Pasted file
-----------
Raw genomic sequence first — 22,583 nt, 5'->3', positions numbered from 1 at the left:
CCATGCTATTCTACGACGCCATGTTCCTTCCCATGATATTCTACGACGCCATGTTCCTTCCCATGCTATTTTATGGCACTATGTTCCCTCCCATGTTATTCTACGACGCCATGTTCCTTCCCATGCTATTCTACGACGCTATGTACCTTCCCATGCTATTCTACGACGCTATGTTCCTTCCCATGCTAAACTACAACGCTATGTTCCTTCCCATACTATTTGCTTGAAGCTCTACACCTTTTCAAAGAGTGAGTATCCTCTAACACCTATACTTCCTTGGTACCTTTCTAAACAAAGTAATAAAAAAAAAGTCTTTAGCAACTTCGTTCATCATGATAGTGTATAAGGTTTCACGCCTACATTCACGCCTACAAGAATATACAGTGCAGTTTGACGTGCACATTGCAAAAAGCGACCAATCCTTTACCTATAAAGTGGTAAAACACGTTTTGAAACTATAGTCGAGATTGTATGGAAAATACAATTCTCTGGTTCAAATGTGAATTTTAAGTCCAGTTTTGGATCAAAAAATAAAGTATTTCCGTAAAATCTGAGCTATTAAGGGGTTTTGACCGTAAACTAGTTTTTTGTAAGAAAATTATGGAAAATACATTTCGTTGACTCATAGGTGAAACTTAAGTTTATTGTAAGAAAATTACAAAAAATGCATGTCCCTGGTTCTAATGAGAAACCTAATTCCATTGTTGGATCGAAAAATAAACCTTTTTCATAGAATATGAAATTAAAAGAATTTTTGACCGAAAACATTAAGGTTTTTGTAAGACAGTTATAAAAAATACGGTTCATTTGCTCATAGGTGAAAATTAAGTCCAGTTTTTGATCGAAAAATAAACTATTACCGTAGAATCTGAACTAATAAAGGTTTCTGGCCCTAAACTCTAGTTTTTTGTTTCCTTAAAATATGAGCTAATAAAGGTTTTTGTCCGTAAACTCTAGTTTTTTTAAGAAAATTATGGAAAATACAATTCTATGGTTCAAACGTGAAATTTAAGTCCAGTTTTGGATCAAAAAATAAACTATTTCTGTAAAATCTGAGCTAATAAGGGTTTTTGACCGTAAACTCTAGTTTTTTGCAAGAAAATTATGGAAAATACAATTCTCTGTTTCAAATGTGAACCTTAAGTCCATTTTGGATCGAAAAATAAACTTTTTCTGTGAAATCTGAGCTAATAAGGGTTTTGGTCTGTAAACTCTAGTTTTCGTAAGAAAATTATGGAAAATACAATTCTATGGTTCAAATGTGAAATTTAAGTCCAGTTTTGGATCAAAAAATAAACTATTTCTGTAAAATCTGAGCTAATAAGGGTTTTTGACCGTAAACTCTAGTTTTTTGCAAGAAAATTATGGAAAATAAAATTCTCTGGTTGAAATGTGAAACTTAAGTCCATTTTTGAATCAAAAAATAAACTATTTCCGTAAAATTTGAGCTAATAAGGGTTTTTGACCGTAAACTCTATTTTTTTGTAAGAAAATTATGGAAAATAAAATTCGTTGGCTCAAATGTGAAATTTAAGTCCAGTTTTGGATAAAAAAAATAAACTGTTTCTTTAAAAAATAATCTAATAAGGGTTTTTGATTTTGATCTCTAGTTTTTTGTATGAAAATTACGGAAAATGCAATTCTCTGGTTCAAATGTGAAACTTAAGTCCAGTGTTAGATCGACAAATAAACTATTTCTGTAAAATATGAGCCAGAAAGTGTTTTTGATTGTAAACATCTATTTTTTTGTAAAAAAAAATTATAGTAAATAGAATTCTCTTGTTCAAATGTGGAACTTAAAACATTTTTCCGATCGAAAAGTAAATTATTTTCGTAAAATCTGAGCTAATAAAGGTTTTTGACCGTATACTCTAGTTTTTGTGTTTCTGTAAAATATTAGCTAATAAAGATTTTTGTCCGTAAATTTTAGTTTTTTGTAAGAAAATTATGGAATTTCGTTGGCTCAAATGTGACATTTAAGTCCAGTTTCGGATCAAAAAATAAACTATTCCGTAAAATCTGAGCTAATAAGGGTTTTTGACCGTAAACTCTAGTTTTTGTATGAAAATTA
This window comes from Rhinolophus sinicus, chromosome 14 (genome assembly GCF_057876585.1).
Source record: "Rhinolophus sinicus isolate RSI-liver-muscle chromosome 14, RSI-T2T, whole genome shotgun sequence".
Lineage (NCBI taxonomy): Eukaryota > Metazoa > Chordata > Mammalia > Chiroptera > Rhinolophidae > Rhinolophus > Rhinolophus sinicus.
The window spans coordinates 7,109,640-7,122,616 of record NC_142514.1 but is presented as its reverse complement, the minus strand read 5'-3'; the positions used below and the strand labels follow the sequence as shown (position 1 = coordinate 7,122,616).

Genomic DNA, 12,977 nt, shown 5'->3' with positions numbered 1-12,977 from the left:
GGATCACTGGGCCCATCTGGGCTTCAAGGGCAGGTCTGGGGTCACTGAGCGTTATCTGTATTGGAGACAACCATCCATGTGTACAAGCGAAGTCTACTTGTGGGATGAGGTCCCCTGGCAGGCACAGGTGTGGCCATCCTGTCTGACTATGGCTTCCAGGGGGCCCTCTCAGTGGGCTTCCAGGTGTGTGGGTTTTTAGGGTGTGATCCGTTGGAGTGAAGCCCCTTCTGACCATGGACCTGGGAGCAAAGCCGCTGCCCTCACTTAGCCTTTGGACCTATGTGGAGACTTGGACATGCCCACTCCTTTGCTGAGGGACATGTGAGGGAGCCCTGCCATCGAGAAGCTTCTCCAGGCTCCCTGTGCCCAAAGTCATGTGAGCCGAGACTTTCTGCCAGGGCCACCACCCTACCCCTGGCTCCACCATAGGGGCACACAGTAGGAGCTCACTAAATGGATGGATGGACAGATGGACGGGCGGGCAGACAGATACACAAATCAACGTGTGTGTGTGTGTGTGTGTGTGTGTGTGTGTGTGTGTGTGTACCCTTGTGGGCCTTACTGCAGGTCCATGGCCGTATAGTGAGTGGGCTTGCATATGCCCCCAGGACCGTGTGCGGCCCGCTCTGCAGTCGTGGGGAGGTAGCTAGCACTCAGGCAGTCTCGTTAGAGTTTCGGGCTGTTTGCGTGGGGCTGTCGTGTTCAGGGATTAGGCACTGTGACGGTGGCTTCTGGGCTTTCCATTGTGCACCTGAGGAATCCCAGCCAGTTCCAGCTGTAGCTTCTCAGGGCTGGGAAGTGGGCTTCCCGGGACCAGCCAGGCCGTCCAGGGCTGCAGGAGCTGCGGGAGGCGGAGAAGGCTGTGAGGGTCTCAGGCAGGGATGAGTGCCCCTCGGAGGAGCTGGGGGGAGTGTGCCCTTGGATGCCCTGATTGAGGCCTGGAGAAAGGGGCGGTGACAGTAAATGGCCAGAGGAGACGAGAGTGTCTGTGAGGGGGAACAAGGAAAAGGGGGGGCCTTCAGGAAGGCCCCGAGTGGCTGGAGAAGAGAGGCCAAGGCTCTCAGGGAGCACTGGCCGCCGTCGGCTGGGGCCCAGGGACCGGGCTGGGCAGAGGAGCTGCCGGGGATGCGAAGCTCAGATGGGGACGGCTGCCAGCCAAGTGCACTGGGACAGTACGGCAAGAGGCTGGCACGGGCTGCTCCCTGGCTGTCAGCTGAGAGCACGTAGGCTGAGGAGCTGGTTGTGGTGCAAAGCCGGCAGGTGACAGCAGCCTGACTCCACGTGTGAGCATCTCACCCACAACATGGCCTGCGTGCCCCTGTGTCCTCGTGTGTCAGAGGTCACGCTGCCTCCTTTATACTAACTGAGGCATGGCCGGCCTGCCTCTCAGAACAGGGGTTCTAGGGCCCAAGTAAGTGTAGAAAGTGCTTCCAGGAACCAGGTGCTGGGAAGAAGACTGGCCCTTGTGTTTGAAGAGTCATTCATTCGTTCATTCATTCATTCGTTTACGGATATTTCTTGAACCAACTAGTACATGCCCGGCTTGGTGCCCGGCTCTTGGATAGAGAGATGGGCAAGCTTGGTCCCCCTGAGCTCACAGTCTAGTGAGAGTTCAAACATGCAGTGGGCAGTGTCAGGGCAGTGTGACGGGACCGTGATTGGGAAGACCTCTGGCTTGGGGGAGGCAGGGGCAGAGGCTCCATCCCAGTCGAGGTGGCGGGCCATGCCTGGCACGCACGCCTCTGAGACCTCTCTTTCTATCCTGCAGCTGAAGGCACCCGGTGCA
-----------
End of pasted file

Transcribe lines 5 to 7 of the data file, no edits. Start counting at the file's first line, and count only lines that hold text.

Lineage (NCBI taxonomy): Eukaryota > Metazoa > Chordata > Mammalia > Chiroptera > Rhinolophidae > Rhinolophus > Rhinolophus sinicus.
The window spans coordinates 7,109,640-7,122,616 of record NC_142514.1 but is presented as its reverse complement, the minus strand read 5'-3'; the positions used below and the strand labels follow the sequence as shown (position 1 = coordinate 7,122,616).

Genomic DNA, 12,977 nt, shown 5'->3' with positions numbered 1-12,977 from the left: